Jakarta: A day after Jakarta's Christian governor was ousted in an election riven with religious tension, US Vice-President Mike Pence pronounced that "Indonesia's tradition of moderate Islam frankly is an inspiration to the world".
"In your nation, as in mine, religion unifies, it doesn't divide," Pence gushed inside the presidential palace in Jakarta.
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To be fair, a version of these words is parroted by most Western leaders, including Prime Minister Malcolm Turnbull, when they visit Indonesia.
"That Pence should be saying this after the most divisive and sectarian election in Indonesian history is flabbergasting," says Australian National University associate professor Greg Fealy.
Timing aside, Pence's comments and his visit to Istiqlal, the biggest mosque in South-east Asia, suggest his trip to Indonesia was in part to reassure Indonesians concerned about the anti-Muslim rhetoric of the Trump administration.
Fealy says they echo similar mollifying statements made by Defence Secretary Jim Mattis and Secretary of State Rex Tillerson to other foreign leaders.
The message seems to be, Fealy says, that while US President Donald Trump might say one thing to a domestic audience, the administration provides a more reassuring version to an international audience.
Despite having the largest Muslim population in the world, Indonesia has not been in the new US administration's crosshairs, although it was among the 16 countries named on Trump's trade hit list.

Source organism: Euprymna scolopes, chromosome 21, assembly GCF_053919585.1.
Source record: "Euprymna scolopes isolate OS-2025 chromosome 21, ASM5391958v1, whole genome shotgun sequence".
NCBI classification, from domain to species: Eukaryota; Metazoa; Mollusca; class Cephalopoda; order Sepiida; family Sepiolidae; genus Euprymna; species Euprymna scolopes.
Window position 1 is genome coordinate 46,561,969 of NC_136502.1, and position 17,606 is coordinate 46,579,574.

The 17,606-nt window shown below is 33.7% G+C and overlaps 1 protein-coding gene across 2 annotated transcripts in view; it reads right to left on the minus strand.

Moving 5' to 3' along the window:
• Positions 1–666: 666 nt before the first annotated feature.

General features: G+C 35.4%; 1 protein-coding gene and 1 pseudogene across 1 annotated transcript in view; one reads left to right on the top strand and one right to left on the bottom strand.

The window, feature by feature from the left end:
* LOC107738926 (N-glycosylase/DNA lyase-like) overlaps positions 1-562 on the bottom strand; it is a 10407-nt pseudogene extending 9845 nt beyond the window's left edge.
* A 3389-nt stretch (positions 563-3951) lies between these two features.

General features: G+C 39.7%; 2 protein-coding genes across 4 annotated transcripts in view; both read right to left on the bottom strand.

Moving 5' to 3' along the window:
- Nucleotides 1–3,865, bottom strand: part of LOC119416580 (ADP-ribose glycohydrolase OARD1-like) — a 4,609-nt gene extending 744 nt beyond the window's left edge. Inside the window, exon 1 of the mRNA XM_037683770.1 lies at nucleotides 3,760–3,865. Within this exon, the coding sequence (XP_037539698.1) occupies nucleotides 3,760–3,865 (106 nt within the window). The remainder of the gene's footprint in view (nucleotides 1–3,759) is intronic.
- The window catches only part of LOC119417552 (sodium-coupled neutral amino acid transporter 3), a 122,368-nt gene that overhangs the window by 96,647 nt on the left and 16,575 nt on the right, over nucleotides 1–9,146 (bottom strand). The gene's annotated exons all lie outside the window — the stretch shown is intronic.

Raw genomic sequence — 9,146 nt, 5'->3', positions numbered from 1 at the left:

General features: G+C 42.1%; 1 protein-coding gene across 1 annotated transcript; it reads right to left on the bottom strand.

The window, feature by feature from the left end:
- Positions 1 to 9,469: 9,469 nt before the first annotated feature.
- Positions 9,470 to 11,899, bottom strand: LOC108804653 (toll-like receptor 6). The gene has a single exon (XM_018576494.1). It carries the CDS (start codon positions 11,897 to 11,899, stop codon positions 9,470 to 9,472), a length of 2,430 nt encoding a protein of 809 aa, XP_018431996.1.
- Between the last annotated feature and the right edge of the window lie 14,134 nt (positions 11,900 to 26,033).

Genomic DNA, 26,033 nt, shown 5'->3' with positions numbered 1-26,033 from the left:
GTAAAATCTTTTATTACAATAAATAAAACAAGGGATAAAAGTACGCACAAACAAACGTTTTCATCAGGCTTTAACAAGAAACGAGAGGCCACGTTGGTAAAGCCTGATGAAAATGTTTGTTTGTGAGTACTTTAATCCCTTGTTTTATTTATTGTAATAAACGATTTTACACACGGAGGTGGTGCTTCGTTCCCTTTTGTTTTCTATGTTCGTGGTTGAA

For example, Indonesia was not listed in the travel ban order that sought to block new visas for people from six Muslim-majority countries.
The speaker of Indonesia's House of Representatives, Setya Novanto, who Trump described as "one of the most powerful men and a great man", made a bizarre appearance at a Trump press conference in New York in late 2015.
"Do they like me in Indonesia?" Trump asked, to which Setya gushed: "Yes, highly."
Trump's company has also paired with Indonesian magnate Hary Tanoesoedibjo to build luxury resorts in Bali and Bogor.
Still, Lowy Institute research fellow Aaron Connelly says any visit by a senior US official is going to have to do some remedial work in terms of interfaith relations, given Trump's reputation on these issues.
"I think that is why we saw him visit Masjid [mosque] Istiqlal and also why he attended an interfaith discussion, to assuage fears America is waging a war against Islam," Connelly says.
"I think Vice-President Pence realises the harm that impression could do in Indonesia."
Economic issues were also behind the visit. Connelly says every senior US official who visits Indonesia raises the issue of US mining giant Freeport, which operates the world's largest gold mine in Papua and is currently embroiled in a contract row with the Indonesian government.
However Connelly believes the primary reason Pence chose to visit Indonesia rather than Singapore, Malaysia or Thailand on his tour of South-east Asia was because it was the headquarters of ASEAN.
Pence announced Trump would attend an ASEAN summit in the Philippines in November and to Connelly's surprise, the Vice-President even met with young people from the Young South-east Asian Leaders' Initiative, a signature Obama program.
"This shows their commitment to this very ASEAN-centred strategy of engagement with the region," Connelly says.
"To a large extent the choice of Jakarta was about ASEAN, rather than economic issues or Indonesia as a Muslim country."